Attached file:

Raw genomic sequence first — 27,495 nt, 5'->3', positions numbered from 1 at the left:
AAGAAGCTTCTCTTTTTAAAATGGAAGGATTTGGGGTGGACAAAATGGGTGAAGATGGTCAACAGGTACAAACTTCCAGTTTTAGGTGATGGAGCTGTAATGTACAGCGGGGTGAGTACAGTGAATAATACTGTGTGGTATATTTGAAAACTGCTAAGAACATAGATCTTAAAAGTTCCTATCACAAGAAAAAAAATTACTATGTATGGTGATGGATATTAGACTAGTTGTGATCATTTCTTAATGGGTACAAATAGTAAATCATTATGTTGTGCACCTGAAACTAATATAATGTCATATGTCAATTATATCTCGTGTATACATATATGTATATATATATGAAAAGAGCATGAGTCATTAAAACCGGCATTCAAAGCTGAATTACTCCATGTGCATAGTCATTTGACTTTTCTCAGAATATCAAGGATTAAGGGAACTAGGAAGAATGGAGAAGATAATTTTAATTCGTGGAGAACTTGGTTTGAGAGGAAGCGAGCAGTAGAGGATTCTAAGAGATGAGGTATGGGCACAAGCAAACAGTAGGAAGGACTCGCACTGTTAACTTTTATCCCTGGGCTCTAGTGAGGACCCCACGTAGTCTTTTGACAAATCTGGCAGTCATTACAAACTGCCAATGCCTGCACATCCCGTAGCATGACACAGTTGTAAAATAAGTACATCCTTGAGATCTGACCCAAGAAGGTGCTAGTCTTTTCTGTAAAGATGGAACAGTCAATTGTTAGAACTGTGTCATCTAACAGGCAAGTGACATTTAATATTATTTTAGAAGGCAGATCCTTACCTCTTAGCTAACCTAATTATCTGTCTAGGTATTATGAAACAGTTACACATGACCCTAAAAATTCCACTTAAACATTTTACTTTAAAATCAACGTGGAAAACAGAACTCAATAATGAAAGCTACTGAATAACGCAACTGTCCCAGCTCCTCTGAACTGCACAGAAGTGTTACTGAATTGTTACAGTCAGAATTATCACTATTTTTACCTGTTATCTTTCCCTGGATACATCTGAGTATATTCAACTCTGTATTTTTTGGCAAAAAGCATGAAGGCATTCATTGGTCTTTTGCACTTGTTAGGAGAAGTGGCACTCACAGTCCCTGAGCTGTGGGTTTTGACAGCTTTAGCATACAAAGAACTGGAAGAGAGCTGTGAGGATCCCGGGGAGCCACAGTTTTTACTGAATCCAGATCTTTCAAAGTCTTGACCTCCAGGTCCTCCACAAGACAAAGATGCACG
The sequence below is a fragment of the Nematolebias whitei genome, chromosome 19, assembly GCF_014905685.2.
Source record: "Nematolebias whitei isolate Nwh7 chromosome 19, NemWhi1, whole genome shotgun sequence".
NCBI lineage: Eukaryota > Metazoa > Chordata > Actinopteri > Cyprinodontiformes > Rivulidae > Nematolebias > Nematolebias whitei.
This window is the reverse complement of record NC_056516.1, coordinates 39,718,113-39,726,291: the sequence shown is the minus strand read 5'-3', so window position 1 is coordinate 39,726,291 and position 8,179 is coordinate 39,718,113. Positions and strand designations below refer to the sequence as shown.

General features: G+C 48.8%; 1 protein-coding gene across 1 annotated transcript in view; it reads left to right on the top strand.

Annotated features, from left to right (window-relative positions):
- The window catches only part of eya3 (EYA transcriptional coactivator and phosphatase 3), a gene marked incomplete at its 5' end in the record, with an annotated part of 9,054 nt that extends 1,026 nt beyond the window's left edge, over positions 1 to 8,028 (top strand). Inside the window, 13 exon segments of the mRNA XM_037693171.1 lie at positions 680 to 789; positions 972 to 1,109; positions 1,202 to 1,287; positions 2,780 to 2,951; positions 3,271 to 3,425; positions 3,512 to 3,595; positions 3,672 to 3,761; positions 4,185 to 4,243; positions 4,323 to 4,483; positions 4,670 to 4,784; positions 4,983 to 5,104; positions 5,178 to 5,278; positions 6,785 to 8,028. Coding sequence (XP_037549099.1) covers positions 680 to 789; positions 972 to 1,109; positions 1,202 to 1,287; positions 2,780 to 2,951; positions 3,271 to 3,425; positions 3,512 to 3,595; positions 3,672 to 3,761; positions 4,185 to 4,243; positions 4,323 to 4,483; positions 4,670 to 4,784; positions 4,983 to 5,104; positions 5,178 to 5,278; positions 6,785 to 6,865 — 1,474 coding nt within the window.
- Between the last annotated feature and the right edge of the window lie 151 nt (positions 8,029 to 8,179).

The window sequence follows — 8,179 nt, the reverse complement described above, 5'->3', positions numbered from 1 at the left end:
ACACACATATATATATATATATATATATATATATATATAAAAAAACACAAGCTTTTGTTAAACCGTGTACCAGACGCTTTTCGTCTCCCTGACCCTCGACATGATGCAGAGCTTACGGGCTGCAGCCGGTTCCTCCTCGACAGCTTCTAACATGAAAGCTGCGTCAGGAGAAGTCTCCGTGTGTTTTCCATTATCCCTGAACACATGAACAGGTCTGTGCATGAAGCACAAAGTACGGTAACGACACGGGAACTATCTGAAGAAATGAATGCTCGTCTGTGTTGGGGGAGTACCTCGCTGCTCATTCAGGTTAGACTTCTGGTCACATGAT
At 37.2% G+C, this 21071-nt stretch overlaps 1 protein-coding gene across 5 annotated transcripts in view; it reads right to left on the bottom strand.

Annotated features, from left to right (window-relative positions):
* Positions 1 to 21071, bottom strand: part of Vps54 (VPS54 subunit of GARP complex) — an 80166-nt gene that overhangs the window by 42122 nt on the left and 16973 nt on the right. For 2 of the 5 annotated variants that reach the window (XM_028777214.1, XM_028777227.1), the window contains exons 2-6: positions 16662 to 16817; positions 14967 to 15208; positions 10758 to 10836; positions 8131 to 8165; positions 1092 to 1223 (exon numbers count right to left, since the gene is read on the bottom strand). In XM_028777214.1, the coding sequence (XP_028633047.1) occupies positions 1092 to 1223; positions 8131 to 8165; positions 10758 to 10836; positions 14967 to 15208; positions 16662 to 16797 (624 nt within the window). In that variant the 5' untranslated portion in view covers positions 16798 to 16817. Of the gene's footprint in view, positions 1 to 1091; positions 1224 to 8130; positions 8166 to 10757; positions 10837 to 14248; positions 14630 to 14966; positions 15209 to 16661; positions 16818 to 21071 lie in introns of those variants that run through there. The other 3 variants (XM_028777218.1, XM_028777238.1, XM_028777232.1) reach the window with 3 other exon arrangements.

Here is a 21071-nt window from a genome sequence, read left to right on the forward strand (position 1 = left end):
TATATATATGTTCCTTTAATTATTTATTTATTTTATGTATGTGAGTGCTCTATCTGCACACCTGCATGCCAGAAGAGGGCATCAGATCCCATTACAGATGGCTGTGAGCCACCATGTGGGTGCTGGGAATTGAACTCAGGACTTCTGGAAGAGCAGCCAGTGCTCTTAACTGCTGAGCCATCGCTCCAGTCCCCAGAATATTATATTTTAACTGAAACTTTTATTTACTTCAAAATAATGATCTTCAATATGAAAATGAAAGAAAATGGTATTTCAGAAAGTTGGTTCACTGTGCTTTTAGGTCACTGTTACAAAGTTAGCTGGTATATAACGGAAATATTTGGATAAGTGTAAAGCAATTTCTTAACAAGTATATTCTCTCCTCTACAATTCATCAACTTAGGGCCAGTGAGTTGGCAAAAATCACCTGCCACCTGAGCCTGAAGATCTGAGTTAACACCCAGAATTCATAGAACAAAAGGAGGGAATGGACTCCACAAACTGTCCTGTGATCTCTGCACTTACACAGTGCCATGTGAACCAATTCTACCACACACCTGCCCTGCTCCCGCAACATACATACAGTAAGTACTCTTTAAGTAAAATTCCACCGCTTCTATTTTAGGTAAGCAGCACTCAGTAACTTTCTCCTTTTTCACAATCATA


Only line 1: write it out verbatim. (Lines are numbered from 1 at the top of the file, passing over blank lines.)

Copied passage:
Raw genomic sequence first — 27,495 nt, 5'->3', positions numbered from 1 at the left: